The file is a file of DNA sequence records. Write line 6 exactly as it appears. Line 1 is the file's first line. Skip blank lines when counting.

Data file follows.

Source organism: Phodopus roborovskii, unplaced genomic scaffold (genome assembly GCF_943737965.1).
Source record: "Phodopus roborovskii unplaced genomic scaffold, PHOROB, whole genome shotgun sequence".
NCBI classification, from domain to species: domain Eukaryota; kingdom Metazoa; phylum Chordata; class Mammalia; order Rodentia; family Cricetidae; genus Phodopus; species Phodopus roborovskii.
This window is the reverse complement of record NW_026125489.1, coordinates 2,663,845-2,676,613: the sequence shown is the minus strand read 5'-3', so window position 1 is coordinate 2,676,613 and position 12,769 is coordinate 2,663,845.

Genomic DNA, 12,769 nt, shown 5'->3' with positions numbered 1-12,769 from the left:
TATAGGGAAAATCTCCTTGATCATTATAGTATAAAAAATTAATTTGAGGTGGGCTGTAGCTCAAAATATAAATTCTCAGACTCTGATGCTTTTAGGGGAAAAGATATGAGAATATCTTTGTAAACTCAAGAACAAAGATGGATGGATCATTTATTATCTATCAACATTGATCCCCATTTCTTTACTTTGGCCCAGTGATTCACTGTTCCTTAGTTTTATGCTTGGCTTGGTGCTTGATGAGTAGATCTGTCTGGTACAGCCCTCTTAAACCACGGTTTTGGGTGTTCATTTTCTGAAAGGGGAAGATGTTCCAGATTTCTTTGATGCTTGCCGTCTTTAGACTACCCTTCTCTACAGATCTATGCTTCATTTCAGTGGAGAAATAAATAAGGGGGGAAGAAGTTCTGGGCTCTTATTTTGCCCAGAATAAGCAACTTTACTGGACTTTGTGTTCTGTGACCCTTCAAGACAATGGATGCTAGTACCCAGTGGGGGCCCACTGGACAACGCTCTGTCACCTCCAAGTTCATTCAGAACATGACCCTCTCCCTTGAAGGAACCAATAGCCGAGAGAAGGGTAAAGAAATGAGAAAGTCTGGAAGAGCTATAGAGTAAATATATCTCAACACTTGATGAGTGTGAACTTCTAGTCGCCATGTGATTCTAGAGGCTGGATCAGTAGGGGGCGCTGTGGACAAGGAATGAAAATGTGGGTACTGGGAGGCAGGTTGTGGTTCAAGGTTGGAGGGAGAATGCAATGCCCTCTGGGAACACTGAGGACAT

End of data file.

TATAGGGAAAATCTCCTTGATCATTATAGTATAAAAAATTAATTTGAGGTGGGCTGTAGCTCAAAATATAAATTCTCAGACTCTGATGCTTTTAGGGGAAAAGATATGAGAATATCTTTGTAAACTCAAGAACAAAGATGGATGGATCATTTATTATCTATCAACATTGATCCCCATTTCTTTACTTTGGCCCAGTGATTCACTGTTCCTTAGTTTTATGCTTGGCTTGGTGCTTGATGAGTAGATCTGTCTGGTACAGCCCTCTTAAACCACGGTTTTGGGTGTTCATTTTCTGAAAGGGGAAGATGTTCCAGATTTCTTTGATGCTTGCCGTCTTTAGACTACCCTTCTCTACAGATCTATGCTTCATTTCAGTGGAGAAATAAATAAGGGGGGAAGAAGTTCTGGGCTCTTATTTTGCCCAGAATAAGCAACTTTACTGGACTTTGTGTTCTGTGACCCTTCAAGACAATGGATGCTAGTACCCAGTGGGGGCCCACTGGACAACGCTCTGTCACCTCCAAGTTCATTCAGAACATGACCCTCTCCCTTGAAGGAACCAATAGCCGAGAGAAGGGTAAAGAAATGAGAAAGTCTGGAAGAGCTATAGAGTAAATATATCTCAACACTTGATGAGTGTGAACTTCTAGTCGCCATGTGATTCTAGAGGCTGGATCAGTAGGGGGCGCTGTGGACAAGGAATGAAAATGTGGGTACTGGGAGGCAGGTTGTGGTTCAAGGTTGGAGGGAGAATGCAATGCCCTCTGGGAACACTGAGGACAT